Let R be a relation on defined by if and only if or . Is R a partial order? Prove your answer.
This is what I came up with so far.
So, just to be courteous to the people who read this, a relation on a set is called a partial ordering if the relation is reflexive, antisymmetric, and transitive.
Therefore, I tried to prove that R is reflexive, antisymmetric, and transitive.
Here's what I did.
Claim: R is a partial order.
Proof: For R to be a partial order, it must be reflexive, antisymmetric, and transitive.
In order to show R is reflexive, let . Notice that . Therefore, , and hence, R is reflexive.
In order to show R is antisymmetric, let and . Assume and . Therefore, or , and or .
After this point, I am not sure how to continue. I am thinking that I would have to break this into cases, but I'm not sure how to break it into cases because I have two different statements that both involve "or". It's looking like the transitive proof will also have cases, but I'm not sure how to attempt those either. If I can clear up the antisymmetric one, the transitive one can probably follow pretty easily. I will post a continuation after I get some hints on how to go about continuing. Thanks.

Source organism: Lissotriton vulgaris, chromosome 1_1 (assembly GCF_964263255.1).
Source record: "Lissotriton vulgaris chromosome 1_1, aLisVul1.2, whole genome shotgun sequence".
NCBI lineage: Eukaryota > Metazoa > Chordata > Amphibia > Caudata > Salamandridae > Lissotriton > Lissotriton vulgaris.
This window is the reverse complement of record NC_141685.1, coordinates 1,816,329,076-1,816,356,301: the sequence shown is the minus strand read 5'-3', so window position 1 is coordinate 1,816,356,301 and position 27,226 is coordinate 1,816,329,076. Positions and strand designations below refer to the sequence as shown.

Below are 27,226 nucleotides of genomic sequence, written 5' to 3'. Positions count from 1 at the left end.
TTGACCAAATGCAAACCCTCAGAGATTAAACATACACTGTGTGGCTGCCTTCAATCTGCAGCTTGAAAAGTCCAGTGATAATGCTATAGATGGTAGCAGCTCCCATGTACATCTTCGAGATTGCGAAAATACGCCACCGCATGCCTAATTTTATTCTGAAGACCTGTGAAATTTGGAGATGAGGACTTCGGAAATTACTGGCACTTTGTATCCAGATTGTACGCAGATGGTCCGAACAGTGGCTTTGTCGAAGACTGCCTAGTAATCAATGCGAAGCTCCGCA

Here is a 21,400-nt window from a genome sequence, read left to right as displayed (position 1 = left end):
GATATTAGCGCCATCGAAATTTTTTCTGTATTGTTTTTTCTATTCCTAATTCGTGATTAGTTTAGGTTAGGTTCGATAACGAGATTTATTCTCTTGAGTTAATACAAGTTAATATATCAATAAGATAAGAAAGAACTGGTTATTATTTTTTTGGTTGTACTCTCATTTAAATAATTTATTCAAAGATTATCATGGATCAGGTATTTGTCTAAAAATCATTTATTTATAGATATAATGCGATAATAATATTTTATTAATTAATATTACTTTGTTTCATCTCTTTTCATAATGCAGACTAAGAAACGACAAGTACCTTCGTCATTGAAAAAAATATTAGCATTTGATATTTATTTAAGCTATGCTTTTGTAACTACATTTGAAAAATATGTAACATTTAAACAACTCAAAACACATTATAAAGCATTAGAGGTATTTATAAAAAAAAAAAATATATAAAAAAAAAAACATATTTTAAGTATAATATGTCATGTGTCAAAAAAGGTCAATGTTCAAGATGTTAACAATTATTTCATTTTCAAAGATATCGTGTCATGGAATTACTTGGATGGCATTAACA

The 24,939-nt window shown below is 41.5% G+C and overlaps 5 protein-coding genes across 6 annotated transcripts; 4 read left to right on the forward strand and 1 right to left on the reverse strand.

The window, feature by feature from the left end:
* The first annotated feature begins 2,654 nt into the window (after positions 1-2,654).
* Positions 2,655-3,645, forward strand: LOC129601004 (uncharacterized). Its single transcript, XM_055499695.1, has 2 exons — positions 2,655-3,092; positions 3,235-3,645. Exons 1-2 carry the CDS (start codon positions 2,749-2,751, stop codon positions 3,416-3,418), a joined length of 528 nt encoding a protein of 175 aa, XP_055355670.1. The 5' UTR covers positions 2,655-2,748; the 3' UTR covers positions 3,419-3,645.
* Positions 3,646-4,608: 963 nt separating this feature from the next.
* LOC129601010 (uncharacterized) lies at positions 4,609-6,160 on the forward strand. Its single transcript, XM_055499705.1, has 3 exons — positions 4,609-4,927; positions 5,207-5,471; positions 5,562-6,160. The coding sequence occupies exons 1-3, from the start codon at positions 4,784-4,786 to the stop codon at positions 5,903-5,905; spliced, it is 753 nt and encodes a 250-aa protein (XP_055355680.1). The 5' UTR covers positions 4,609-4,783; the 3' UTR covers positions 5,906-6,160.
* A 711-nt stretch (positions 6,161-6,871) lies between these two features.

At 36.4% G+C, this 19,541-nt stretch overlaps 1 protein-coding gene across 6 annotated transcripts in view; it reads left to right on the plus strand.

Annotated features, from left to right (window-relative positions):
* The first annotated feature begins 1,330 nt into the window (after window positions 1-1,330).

Oct 13th 2007, 10:54 AM
Are both of these true?
Oct 13th 2007, 10:58 AM
Yes they are, because...
In the first statement, the first elements in the ordered pairs work. . In the second case, the second elements work. . I guess I'm still not seeing how that's going to help me prove this :-(. (we just started relations, so i'm having trouble getting used to the idea right now).
Oct 13th 2007, 11:01 AM
Is R antisymmetric?
Oct 13th 2007, 11:15 AM
Oh, let's see.
I'll show you what i'm thinking. Critique it and/or confirm it.
Here you go. (i'll put comments in blue.)
So, your example was. Consider the ordered pairs and in .So for R to be antisymmetric, if x ~ y and y ~ x, then x = y. So, for a counterexample, we find x and y such that the hypothesis is true and the conclusion is false. Notice that x = 1 < 2 = u; therefore, (1,2)R(2,1). Also, notice that ; therefore, (2,1)R(1,2). Since 1 and , . Thus, R is not antisymmetric, and hence, R is not a partial order.
Oct 13th 2007, 11:21 AM
By George, you have.
Oct 13th 2007, 11:22 AM
Ha, thanks a lot.
Disproofs are so much easier than proofs most of the time.